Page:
Bone Grafting Post-Procedural Care

Following your bone graft procedure:


  • Discomfort is normal, and is often dependent upon the extent of your individual procedure & your unique threshold to pain.
  • If you were given prescription pain medication, take your first dose before the numbness wears off as it is ALWAYS more effective to stay ahead of pain rather than “playing catch up.”
  • If you were not prescribed pain medication, you can rotate acetaminophen (Tylenol) & ibuprofen (Motrin) every 4 hours to reduce swelling & discomfort if you have no personal contraindications to these medications.
  • Some pain meds may cause nausea in certain individuals.  For this reason, it is important to take pain medication with food.  You may also half the dose of your prescription pain med and alternate instead with an OTC pain reliever from a different drug group (meaning if your prescription pain med contains acetaminophen, then alternate with ibuprofen OR if your prescription pain med contains ibuprofen, then alternate with acetaminophen AS LONG AS THERE IS NO DRUG SPECIFIC OR PERSONAL CONTRAINDICATIONS WITH YOUR SPECIFIC HEALTH HISTORY) in order to reduce the frequency of the prescription pain med as well.  If nausea does not subside, discontinue the prescription pain medication and opt instead for OTC pain relievers.  Our office may call you in an anti-nausea medication where indicated if the prescription pain medication is required. 
  • Please follow all warnings associated w/ any prescribed pain meds as highlighted in the drug warnings supplied by your pharmacist as noted on the bottle as well as in any literature given with the medication.  Opioid analgesics may result in dependency.  They commonly cause severe drowsiness.  Do not operate a motor vehicle or machinery while taking opioid pain relievers.  Opioids may slow down breathing.  Mixing opioids with alcohol or certain other centrally-acting drugs heighten this effect, and could result in death.  Do not take any prescribed opioid medications if you have a previous drug dependency that you failed to disclose to your provider, if you can’t adhere to any of the warnings listed, or if any of this information makes you feel uncomfortable in taking any prescribed pain medication.  
  • DO NOT disturb the graft site.  Avoid chewing on the treated side.  Avoid vigorous rinsing and excessive spitting to prevent 1.) the loss of graft material and 2.) damage to the healing process.  Continue with oral hygiene as a clean oral environment will cut down on harmful bacteria to aid in healing, but do be careful as to not poke or gouge the site while brushing/flossing.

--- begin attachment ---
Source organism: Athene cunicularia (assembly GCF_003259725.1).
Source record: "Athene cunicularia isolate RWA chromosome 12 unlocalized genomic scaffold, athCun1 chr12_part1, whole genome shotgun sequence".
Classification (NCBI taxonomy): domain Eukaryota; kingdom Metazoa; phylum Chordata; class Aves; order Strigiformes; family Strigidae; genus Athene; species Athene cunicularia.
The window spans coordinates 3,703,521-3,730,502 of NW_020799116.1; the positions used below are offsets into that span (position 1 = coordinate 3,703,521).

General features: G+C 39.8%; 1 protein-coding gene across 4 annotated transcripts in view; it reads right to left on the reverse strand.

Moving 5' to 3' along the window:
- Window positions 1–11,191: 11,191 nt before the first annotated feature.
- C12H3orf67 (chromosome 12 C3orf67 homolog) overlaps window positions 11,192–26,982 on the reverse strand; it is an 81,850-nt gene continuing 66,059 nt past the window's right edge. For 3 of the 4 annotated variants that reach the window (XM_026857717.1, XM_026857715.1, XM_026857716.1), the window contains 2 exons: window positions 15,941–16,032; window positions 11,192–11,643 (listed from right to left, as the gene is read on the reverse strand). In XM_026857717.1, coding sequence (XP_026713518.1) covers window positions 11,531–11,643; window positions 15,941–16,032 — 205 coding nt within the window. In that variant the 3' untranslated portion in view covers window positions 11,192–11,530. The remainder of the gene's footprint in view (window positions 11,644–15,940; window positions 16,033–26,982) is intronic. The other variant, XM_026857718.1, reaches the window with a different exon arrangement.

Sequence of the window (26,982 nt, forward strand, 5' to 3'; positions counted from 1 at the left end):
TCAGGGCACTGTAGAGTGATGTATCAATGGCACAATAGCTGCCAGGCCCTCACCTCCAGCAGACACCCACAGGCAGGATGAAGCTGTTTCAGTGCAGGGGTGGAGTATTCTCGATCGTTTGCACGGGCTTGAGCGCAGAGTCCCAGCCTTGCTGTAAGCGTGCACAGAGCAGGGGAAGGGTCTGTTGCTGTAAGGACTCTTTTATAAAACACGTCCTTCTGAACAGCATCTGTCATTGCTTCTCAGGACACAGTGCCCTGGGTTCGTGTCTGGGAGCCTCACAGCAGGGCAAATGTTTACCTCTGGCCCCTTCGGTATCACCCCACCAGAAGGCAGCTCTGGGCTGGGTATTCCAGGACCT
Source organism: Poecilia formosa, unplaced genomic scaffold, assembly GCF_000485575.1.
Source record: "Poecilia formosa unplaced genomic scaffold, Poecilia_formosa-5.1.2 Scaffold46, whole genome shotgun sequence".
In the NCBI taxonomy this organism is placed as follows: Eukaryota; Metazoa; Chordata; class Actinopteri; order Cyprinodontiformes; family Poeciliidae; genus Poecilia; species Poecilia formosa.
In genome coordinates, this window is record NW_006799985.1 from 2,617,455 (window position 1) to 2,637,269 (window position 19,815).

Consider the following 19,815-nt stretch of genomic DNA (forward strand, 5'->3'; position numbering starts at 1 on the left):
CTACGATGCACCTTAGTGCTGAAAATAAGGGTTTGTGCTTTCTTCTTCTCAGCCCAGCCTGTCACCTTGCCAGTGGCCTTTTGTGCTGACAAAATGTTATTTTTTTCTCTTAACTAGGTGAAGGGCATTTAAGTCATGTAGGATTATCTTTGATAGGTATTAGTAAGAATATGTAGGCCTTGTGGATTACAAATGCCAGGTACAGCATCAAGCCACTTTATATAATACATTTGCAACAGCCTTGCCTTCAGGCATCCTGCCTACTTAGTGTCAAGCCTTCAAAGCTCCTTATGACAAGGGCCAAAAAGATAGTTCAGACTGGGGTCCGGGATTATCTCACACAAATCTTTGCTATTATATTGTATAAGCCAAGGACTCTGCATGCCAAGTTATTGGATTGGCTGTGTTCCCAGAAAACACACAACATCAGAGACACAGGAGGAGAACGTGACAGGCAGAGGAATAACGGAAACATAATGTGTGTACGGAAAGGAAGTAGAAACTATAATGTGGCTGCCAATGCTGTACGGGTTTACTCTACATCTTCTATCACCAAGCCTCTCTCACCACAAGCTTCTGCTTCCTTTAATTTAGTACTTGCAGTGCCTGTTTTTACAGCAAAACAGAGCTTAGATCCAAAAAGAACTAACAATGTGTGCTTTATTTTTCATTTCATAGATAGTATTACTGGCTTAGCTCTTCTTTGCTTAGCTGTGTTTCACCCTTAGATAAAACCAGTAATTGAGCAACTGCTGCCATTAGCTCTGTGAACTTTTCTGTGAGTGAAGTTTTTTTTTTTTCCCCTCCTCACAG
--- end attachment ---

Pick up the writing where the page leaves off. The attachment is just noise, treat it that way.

• Some bleeding is normal after your procedure. You will not be released from our office until it is observed that the extent of your post-procedural bleeding is within the range of normal and expected.  You should try to keep gauze at your graft site for the first 30 minutes after your procedure IF the doctor advised such.  There are instances where your doctor will request no immediate pressure to the materials used for your graft, and in these cases, will advise no gauze.  If, in your case, pressure on gauze was advised, after 30 minutes you can remove your gauze.  If excessive bleeding persists, you can reapply provided new gauze in this area for another 30 minutes.  Bleeding should stop within 2-4 hours following surgery.
  • Limit physical activity for the first 48 hours after your surgery to prevent graft rejection & swelling.  No cardio during this time.  Rest & allow your body to focus on the healing process.  
  • Do not lift heavy objects or strain yourself in anyway until sutures are removed (about 10-14 days).  This is important for your body’s healing.  
  • Avoid using a straw for several days after your surgery to prevent dislodging the blood clot a/o grafting material & delaying healing.
  • Avoid smoking completely as it increases your risk of dry socket & delays healing.
  • Swelling may occur after surgery & is normal.  The worst swelling is typically  within the 24-48 hours following any surgical procedure and will oftentimes begin slowly reducing following this period.  If you experience swelling, you can use a cold compress in the area, or you may take anti-inflammatory medication, such as ibuprofen as directed.
  • If you were prescribed an antibiotic after surgery, it is important that you finish it all.
  • You can eat after your numbness wears off, however, it is important that you watch what foods you are eating.  Avoid eating anything small like rice, seeds or beans that can lodge in your surgical site.  Eating soft, bland foods is ideal for the first 48 hours after surgery.
  • If sutures were placed for your particular procedure, they will not dissolve on their own.  You should not touch, pull at, play with, or attempt to remove your own sutures.  Please make your sutures removal appointment so that our team can safely remove your sutures so as not to harm the surgical site, AND so that we may check the progress of your healing.

 

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